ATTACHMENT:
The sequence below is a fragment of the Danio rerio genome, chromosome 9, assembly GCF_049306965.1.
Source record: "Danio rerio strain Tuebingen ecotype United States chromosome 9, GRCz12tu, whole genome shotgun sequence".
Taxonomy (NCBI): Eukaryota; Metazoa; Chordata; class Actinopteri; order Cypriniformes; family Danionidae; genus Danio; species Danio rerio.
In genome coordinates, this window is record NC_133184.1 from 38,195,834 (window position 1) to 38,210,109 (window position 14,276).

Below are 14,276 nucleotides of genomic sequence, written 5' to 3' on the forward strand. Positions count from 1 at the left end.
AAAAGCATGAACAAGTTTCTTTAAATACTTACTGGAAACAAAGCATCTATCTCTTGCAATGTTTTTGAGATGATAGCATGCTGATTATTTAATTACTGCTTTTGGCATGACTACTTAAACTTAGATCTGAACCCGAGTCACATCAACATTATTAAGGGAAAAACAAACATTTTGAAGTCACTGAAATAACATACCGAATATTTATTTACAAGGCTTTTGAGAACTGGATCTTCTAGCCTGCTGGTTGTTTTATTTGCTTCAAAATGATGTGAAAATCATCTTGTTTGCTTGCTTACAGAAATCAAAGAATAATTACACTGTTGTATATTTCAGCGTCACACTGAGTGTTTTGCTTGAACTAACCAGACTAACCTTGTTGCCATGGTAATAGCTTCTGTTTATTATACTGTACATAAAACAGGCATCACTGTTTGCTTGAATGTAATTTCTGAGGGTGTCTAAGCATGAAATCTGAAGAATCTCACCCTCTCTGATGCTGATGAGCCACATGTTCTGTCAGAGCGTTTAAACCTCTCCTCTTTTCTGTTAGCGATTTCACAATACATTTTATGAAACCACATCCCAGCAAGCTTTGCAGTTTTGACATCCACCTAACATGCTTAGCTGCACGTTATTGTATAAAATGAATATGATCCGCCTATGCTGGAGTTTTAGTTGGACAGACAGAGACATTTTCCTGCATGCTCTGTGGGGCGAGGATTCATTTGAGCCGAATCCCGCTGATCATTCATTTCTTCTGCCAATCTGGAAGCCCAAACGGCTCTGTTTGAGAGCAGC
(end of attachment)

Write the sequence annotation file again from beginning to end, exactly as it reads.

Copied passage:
The sequence below is a fragment of the Danio rerio genome, chromosome 9, assembly GCF_049306965.1.
Source record: "Danio rerio strain Tuebingen ecotype United States chromosome 9, GRCz12tu, whole genome shotgun sequence".
Taxonomy (NCBI): Eukaryota; Metazoa; Chordata; class Actinopteri; order Cypriniformes; family Danionidae; genus Danio; species Danio rerio.
In genome coordinates, this window is record NC_133184.1 from 38,195,834 (window position 1) to 38,210,109 (window position 14,276).

Below are 14,276 nucleotides of genomic sequence, written 5' to 3' on the forward strand. Positions count from 1 at the left end.
AAAAGCATGAACAAGTTTCTTTAAATACTTACTGGAAACAAAGCATCTATCTCTTGCAATGTTTTTGAGATGATAGCATGCTGATTATTTAATTACTGCTTTTGGCATGACTACTTAAACTTAGATCTGAACCCGAGTCACATCAACATTATTAAGGGAAAAACAAACATTTTGAAGTCACTGAAATAACATACCGAATATTTATTTACAAGGCTTTTGAGAACTGGATCTTCTAGCCTGCTGGTTGTTTTATTTGCTTCAAAATGATGTGAAAATCATCTTGTTTGCTTGCTTACAGAAATCAAAGAATAATTACACTGTTGTATATTTCAGCGTCACACTGAGTGTTTTGCTTGAACTAACCAGACTAACCTTGTTGCCATGGTAATAGCTTCTGTTTATTATACTGTACATAAAACAGGCATCACTGTTTGCTTGAATGTAATTTCTGAGGGTGTCTAAGCATGAAATCTGAAGAATCTCACCCTCTCTGATGCTGATGAGCCACATGTTCTGTCAGAGCGTTTAAACCTCTCCTCTTTTCTGTTAGCGATTTCACAATACATTTTATGAAACCACATCCCAGCAAGCTTTGCAGTTTTGACATCCACCTAACATGCTTAGCTGCACGTTATTGTATAAAATGAATATGATCCGCCTATGCTGGAGTTTTAGTTGGACAGACAGAGACATTTTCCTGCATGCTCTGTGGGGCGAGGATTCATTTGAGCCGAATCCCGCTGATCATTCATTTCTTCTGCCAATCTGGAAGCCCAAACGGCTCTGTTTGAGAGCAGC